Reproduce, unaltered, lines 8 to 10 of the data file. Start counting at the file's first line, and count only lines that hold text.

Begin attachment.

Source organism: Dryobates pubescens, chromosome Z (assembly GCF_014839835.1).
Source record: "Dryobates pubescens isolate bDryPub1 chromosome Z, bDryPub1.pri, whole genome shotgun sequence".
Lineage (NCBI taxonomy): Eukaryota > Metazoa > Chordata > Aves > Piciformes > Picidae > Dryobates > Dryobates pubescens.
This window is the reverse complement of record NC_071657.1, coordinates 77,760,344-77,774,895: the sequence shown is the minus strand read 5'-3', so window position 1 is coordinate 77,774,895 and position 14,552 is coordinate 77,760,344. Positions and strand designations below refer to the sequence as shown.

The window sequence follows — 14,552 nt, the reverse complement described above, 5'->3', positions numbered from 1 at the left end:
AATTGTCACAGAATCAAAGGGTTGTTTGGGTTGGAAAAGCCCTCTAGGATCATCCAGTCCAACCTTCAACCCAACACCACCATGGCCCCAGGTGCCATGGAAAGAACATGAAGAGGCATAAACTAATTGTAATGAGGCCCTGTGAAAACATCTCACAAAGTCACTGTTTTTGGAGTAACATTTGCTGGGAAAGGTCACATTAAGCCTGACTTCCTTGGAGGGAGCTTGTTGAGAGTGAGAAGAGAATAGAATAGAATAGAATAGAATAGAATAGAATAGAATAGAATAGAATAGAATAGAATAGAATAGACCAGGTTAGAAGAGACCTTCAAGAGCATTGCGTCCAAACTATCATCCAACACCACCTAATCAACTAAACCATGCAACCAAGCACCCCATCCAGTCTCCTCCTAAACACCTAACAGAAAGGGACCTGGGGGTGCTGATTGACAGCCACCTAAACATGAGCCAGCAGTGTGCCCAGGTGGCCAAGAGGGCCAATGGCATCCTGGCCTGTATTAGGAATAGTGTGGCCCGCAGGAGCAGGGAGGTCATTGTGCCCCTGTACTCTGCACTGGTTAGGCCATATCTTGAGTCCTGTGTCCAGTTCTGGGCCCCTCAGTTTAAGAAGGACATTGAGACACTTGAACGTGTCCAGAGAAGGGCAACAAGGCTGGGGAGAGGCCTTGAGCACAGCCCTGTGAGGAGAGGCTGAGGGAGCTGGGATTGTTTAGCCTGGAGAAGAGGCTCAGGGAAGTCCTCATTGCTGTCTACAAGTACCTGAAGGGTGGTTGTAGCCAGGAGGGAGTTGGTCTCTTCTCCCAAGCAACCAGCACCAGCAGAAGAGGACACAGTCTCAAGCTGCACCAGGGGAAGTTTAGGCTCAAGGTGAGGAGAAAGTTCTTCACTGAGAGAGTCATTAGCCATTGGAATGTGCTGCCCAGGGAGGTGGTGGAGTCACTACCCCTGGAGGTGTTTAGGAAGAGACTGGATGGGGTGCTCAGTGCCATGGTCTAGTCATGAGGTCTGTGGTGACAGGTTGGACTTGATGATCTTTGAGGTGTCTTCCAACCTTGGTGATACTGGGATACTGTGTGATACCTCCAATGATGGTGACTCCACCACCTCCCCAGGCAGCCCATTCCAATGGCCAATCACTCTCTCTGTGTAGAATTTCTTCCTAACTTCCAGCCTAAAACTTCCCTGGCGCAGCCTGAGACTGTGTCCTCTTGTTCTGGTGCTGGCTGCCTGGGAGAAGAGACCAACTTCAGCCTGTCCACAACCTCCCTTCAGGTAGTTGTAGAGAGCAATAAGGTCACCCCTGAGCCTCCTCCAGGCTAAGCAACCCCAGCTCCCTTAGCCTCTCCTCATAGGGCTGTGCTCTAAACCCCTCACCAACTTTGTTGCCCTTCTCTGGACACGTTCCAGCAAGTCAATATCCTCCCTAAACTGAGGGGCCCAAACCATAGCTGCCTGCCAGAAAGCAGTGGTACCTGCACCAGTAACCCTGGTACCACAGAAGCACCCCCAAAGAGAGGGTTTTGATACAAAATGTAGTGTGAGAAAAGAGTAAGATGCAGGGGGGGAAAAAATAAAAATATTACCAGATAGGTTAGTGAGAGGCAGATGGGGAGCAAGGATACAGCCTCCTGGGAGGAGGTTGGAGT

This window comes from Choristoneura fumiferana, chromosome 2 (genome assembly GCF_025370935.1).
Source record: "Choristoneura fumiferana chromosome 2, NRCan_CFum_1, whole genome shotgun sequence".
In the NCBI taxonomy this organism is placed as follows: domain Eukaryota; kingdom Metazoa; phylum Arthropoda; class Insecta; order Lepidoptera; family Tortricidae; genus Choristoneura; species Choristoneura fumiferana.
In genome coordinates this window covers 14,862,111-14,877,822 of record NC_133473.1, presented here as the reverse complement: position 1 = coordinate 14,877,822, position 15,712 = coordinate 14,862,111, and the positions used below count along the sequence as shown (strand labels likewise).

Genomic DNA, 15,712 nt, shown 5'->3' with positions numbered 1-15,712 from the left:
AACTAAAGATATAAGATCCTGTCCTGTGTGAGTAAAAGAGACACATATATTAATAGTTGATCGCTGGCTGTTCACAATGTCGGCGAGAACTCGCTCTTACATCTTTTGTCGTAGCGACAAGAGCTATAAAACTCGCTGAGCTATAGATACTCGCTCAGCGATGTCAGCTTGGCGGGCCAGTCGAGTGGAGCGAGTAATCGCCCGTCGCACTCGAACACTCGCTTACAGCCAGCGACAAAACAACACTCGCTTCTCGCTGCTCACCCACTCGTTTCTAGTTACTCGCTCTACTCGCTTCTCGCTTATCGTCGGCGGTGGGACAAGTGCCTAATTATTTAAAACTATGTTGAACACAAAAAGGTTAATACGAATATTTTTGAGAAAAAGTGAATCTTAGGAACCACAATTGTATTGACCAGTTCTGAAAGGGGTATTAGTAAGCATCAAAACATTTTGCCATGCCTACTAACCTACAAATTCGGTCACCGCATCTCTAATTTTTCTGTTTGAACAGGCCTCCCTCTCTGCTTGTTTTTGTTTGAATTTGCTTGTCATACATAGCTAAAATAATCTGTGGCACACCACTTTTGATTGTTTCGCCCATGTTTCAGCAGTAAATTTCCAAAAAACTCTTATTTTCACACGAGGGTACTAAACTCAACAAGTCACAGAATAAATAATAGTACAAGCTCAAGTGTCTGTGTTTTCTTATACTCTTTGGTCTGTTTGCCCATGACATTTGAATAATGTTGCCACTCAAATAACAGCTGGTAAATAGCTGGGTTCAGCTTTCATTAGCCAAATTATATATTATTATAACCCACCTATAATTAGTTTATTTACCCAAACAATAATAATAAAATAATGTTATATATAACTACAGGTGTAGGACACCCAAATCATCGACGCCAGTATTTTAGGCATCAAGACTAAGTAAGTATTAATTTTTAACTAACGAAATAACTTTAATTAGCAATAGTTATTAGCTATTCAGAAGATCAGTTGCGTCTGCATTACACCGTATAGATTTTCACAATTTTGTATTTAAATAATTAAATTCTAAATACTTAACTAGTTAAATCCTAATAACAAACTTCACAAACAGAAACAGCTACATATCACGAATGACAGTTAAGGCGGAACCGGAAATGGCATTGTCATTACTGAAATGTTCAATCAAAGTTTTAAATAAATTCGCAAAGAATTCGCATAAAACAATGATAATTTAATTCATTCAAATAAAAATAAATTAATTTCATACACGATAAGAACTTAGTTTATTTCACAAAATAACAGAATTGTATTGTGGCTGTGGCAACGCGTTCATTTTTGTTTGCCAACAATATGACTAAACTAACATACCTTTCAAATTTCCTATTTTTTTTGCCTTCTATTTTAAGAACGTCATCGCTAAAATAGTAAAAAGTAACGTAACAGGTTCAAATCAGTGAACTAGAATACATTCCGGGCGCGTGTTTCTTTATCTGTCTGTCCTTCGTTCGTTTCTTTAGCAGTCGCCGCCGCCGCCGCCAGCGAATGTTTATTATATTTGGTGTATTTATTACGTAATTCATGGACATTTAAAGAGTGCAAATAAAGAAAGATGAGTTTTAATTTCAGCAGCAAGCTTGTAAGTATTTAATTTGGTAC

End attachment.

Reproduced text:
Source record: "Choristoneura fumiferana chromosome 2, NRCan_CFum_1, whole genome shotgun sequence".
In the NCBI taxonomy this organism is placed as follows: domain Eukaryota; kingdom Metazoa; phylum Arthropoda; class Insecta; order Lepidoptera; family Tortricidae; genus Choristoneura; species Choristoneura fumiferana.
In genome coordinates this window covers 14,862,111-14,877,822 of record NC_133473.1, presented here as the reverse complement: position 1 = coordinate 14,877,822, position 15,712 = coordinate 14,862,111, and the positions used below count along the sequence as shown (strand labels likewise).